MEXICO CITY.- Created under the orders of Bernardino de Sahagun by 20 tlacuilos or painters and 4 Indigenous masters, Florentine Codex is one of the greatest expressions of the Renascence in America.
Bilingual and bicultural, this ancient encyclopedia was written in two columns, one in Nahuatl and the other in Spanish as a summary, and is integrated by 4,000 handwritten pages with 2,686 colored images; each book has a prologue where Sahagun places the work in its dimension and time.
Restorer Diana Magaloni had access to the original document at the Laurentian Library (Biblioteca Medicea Laurenziana) in Florence, Italy, to deepen research: She refers that being as it is one of the most important Mexican pictographic documents guarded abroad, it must be included in the Mexican Digital Library.
Magaloni, who directs the National Museum of Anthropology (MNA), remarks that Florentine Codex is a true testimony of the role of Indigenous intellectuals in the 16th century cultural process; these grammarians spoke 3 languages: Nahuatl, Latin and Spanish, they could read all the texts of European tradition, incorporating 3,000 years of writing and illustration, to create a bicultural work where I, Indigenous, explain you, European.
During her investigation, the National Institute of Anthropology and History (INAH) specialist revised the pigments used to manufacture the codex, by studying the 11th Book, where the treaties related to the way to prepare colors are.
In this section they conceptualize that colors have a great variety of tones and explain how to prepare them, with complicated methods where color and material have symbolism related to Mesoamerican cosmogony.
The collaboration between the National Autonomous University of Mexico (UNAM) and the National School of Conservation, Restoration and Museography (ENCRyM) reveals how tlacuilos experimented with European painting and printing techniques that were new then.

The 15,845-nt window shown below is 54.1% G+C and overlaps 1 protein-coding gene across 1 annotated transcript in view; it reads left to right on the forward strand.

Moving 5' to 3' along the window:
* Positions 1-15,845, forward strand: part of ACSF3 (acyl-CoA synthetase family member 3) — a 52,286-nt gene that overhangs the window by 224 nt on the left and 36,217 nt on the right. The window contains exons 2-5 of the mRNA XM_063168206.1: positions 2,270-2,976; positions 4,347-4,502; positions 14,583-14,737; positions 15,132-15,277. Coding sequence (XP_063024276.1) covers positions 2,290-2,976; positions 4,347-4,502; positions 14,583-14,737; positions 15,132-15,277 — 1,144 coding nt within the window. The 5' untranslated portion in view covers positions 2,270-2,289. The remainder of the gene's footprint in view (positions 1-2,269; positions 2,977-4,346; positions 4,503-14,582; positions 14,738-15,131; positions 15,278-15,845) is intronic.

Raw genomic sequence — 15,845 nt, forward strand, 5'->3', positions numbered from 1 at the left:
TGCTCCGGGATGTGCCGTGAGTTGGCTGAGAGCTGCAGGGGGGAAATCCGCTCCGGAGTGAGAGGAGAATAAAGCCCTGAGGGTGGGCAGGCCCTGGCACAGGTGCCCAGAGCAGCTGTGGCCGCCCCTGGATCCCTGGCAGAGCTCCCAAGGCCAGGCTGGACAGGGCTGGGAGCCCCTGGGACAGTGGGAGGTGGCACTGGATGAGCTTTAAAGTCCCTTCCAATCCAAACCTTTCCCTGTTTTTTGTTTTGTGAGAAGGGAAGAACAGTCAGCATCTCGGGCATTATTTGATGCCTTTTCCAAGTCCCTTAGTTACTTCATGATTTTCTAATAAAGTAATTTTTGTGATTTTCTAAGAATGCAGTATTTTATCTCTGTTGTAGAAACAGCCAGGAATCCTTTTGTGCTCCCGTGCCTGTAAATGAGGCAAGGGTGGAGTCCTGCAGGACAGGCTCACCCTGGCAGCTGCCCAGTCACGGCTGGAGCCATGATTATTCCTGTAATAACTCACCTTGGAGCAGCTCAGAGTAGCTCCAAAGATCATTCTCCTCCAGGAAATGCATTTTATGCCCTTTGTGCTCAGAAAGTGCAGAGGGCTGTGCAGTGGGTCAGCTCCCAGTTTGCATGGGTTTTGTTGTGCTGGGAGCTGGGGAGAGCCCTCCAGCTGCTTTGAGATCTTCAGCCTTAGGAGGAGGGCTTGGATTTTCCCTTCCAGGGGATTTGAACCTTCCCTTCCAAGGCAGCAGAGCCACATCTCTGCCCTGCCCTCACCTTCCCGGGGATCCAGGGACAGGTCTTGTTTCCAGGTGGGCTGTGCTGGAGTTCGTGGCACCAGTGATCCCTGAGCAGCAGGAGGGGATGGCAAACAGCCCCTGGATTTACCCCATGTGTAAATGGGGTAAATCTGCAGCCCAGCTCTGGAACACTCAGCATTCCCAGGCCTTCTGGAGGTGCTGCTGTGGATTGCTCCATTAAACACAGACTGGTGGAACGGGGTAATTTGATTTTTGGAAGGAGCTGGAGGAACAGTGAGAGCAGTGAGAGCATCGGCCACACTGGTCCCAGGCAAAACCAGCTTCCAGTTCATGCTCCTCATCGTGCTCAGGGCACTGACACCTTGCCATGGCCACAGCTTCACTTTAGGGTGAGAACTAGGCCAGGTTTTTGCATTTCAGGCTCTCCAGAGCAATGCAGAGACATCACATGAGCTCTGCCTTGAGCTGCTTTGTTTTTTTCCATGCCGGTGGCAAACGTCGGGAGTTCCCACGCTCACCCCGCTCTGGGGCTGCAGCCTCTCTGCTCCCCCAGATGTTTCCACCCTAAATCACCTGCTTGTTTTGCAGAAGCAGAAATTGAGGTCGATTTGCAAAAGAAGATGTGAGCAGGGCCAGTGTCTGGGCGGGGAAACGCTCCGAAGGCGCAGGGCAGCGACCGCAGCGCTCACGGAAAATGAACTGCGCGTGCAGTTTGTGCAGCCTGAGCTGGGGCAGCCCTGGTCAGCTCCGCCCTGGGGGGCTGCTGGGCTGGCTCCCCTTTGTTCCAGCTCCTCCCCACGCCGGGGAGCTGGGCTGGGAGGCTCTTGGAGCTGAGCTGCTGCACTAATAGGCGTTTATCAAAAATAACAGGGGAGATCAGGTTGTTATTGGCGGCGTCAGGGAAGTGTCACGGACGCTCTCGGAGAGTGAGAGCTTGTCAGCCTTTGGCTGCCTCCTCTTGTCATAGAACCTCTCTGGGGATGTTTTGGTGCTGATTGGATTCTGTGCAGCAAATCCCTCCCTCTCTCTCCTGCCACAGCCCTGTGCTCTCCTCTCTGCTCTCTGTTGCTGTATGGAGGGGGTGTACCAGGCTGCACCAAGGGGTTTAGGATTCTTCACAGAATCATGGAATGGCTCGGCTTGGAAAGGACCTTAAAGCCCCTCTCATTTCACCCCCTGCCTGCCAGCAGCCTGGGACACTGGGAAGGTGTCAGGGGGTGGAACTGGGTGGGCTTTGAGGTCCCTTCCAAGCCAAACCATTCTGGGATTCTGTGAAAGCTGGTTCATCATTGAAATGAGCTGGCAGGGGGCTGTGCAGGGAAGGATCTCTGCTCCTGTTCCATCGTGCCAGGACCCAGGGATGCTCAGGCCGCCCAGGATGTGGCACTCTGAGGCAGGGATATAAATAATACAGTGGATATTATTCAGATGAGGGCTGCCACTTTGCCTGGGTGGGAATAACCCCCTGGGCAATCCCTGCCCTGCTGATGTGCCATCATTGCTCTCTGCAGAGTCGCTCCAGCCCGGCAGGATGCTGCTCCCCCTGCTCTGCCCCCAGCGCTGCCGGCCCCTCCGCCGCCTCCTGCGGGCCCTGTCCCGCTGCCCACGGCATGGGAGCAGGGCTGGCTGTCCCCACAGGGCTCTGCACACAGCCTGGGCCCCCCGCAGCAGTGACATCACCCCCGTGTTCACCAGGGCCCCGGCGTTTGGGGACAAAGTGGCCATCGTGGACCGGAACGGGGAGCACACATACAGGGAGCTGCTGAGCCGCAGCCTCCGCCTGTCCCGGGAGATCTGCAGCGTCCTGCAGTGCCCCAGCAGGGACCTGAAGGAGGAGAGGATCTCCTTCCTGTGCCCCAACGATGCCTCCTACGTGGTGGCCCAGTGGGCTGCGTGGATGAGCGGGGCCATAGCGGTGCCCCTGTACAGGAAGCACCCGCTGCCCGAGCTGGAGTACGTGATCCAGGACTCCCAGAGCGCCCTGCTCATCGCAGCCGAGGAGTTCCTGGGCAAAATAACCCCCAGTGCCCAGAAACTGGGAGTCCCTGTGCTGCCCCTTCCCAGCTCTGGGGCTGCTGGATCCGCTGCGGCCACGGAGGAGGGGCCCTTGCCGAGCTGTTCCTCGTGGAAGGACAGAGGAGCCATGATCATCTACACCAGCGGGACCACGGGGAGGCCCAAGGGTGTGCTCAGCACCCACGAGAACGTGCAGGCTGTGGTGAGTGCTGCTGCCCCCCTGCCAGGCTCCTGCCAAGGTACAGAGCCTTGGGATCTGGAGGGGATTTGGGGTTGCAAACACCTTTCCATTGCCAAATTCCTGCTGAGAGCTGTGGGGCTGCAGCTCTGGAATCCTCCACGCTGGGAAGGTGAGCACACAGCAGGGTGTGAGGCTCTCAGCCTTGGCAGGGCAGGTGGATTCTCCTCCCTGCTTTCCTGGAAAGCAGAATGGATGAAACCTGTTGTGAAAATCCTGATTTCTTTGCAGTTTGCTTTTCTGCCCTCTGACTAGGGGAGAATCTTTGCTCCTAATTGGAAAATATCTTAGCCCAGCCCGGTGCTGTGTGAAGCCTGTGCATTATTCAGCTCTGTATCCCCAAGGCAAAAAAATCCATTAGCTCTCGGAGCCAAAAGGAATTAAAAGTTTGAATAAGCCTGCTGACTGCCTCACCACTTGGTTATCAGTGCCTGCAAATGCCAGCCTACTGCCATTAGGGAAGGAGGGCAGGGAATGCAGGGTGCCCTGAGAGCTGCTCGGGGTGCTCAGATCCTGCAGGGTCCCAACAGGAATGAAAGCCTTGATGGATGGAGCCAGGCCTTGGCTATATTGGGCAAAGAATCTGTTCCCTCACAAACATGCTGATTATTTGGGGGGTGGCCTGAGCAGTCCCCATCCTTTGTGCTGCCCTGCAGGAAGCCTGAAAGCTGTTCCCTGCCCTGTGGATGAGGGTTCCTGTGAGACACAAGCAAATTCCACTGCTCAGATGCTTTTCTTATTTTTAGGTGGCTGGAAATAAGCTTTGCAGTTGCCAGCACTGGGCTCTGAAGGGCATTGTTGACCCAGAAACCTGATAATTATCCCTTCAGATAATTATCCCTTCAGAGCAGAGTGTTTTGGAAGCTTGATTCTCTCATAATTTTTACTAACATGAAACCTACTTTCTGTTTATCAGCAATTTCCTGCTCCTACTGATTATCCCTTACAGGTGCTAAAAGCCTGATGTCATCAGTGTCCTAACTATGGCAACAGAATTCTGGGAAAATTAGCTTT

While experimenting, tlacuilos insisted on expressing their own knowledge, traditions and myths, using external techniques. Besides the study of the 11th Book, ENCRyM restorers have worked for 30 years with Indigenous communities to learn how to obtain natural dyes.
The work is integrated by 3 volumes and 12 books, as European encyclopedias. As medieval editions, it divides knowledge of the world in deities, humans, and nature.
This enormous16th century intellectual enterprise took place during the great plague that annihilated 80 per cent of Indigenous population; the document testifies for the compromise of 20 Nahua authors that decided to finish the work in spite of the death of masters, friends and relatives.
A group of tlacuilos and grammarians locked themselves up in the Colegio de Santa Cruz de Santiago Tlaltelolco to finish the work regardless of death, commented Magaloni. This adds up value to the document that recovers the Indigenous knowledge that Sahagun knew was about to disappear.
Magaloni concluded mentioning that it is necessary that this work is available for Mexicans to know it, appreciate it and analyze it, and digitalization will allow us to do so.